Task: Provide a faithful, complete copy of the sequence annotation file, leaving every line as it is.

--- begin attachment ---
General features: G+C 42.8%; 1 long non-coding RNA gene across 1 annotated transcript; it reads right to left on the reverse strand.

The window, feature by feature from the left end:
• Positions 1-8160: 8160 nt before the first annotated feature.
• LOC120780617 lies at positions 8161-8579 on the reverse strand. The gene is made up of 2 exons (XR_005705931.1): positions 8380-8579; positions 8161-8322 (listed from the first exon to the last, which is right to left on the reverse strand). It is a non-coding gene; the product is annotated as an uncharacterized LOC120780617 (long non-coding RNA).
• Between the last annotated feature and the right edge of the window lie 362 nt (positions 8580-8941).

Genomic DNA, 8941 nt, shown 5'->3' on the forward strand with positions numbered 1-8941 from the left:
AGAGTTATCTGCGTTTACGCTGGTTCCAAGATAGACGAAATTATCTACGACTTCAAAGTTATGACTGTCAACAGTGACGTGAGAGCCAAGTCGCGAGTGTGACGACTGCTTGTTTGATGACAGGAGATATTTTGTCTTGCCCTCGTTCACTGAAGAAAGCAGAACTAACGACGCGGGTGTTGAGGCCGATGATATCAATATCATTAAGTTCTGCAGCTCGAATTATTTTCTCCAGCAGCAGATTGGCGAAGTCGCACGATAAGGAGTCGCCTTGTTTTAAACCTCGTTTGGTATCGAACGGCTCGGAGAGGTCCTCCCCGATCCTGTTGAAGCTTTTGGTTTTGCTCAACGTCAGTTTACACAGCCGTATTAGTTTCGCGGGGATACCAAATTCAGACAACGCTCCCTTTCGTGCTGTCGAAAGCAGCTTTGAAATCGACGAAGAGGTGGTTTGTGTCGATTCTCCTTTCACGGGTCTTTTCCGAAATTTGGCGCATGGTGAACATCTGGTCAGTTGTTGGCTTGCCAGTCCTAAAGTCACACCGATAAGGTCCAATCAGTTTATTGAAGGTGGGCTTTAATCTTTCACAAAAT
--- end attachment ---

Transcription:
General features: G+C 42.8%; 1 long non-coding RNA gene across 1 annotated transcript; it reads right to left on the reverse strand.

The window, feature by feature from the left end:
• Positions 1-8160: 8160 nt before the first annotated feature.
• LOC120780617 lies at positions 8161-8579 on the reverse strand. The gene is made up of 2 exons (XR_005705931.1): positions 8380-8579; positions 8161-8322 (listed from the first exon to the last, which is right to left on the reverse strand). It is a non-coding gene; the product is annotated as an uncharacterized LOC120780617 (long non-coding RNA).
• Between the last annotated feature and the right edge of the window lie 362 nt (positions 8580-8941).

Genomic DNA, 8941 nt, shown 5'->3' on the forward strand with positions numbered 1-8941 from the left:
AGAGTTATCTGCGTTTACGCTGGTTCCAAGATAGACGAAATTATCTACGACTTCAAAGTTATGACTGTCAACAGTGACGTGAGAGCCAAGTCGCGAGTGTGACGACTGCTTGTTTGATGACAGGAGATATTTTGTCTTGCCCTCGTTCACTGAAGAAAGCAGAACTAACGACGCGGGTGTTGAGGCCGATGATATCAATATCATTAAGTTCTGCAGCTCGAATTATTTTCTCCAGCAGCAGATTGGCGAAGTCGCACGATAAGGAGTCGCCTTGTTTTAAACCTCGTTTGGTATCGAACGGCTCGGAGAGGTCCTCCCCGATCCTGTTGAAGCTTTTGGTTTTGCTCAACGTCAGTTTACACAGCCGTATTAGTTTCGCGGGGATACCAAATTCAGACAACGCTCCCTTTCGTGCTGTCGAAAGCAGCTTTGAAATCGACGAAGAGGTGGTTTGTGTCGATTCTCCTTTCACGGGTCTTTTCCGAAATTTGGCGCATGGTGAACATCTGGTCAGTTGTTGGCTTGCCAGTCCTAAAGTCACACCGATAAGGTCCAATCAGTTTATTGAAGGTGGGCTTTAATCTTTCACAAAAT